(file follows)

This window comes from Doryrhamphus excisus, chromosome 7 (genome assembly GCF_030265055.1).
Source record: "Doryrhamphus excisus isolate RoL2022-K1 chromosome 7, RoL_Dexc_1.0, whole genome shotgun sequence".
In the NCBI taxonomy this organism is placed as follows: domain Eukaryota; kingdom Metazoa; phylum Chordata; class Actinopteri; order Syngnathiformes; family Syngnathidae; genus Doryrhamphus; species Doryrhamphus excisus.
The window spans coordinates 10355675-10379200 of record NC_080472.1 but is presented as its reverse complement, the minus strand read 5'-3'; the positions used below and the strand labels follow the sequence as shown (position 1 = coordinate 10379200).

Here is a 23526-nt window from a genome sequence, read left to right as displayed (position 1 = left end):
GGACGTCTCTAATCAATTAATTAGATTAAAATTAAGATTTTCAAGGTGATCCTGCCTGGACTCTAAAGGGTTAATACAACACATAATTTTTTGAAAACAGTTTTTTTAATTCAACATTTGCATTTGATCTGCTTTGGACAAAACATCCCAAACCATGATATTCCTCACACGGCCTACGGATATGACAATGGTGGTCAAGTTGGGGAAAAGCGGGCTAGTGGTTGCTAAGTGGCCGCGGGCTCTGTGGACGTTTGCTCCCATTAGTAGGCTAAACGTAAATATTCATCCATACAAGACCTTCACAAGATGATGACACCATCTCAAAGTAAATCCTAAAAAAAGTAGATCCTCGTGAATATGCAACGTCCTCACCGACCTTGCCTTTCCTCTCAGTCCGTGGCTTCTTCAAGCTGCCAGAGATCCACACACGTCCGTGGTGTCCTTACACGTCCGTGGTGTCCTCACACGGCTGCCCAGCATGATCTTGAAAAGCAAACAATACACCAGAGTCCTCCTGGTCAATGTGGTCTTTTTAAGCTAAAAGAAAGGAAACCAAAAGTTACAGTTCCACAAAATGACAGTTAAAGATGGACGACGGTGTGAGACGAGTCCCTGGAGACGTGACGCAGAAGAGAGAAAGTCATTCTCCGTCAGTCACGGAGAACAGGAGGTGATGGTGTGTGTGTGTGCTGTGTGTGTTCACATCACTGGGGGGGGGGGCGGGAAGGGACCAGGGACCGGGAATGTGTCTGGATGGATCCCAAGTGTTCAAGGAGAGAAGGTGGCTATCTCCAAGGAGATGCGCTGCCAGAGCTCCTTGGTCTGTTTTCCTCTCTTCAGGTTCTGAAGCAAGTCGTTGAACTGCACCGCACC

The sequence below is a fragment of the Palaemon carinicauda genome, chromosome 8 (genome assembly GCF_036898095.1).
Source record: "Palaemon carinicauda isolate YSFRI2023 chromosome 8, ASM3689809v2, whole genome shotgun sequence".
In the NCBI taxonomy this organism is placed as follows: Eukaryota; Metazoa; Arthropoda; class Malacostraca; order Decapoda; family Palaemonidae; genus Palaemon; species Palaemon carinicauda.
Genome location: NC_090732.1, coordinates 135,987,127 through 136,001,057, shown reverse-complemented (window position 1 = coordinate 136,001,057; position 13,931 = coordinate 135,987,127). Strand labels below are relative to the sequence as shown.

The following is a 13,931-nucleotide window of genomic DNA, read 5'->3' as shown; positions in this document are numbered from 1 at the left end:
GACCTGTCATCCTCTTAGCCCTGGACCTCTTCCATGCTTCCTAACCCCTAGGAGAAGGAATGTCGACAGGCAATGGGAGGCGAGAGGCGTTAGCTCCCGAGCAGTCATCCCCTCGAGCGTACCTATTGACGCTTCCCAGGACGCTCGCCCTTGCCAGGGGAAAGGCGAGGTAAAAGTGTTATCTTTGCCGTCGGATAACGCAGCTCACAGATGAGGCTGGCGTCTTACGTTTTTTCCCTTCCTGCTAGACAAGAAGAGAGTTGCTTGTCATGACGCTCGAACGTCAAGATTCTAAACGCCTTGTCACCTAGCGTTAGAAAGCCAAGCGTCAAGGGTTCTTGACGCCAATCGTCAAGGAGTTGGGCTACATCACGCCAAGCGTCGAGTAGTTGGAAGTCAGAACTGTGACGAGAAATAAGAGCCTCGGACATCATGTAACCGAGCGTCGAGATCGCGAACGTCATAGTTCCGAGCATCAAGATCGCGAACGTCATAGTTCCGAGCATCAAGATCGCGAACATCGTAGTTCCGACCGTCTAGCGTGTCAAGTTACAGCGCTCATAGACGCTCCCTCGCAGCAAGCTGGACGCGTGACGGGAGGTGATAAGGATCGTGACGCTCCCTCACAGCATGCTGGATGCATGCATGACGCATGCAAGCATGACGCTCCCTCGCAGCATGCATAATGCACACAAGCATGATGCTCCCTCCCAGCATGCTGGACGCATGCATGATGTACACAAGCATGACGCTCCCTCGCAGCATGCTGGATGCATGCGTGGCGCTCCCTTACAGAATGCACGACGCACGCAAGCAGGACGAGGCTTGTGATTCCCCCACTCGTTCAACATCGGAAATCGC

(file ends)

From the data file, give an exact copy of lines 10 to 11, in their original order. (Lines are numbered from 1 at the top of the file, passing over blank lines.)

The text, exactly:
Genome location: NC_090732.1, coordinates 135,987,127 through 136,001,057, shown reverse-complemented (window position 1 = coordinate 136,001,057; position 13,931 = coordinate 135,987,127). Strand labels below are relative to the sequence as shown.

The following is a 13,931-nucleotide window of genomic DNA, read 5'->3' as shown; positions in this document are numbered from 1 at the left end: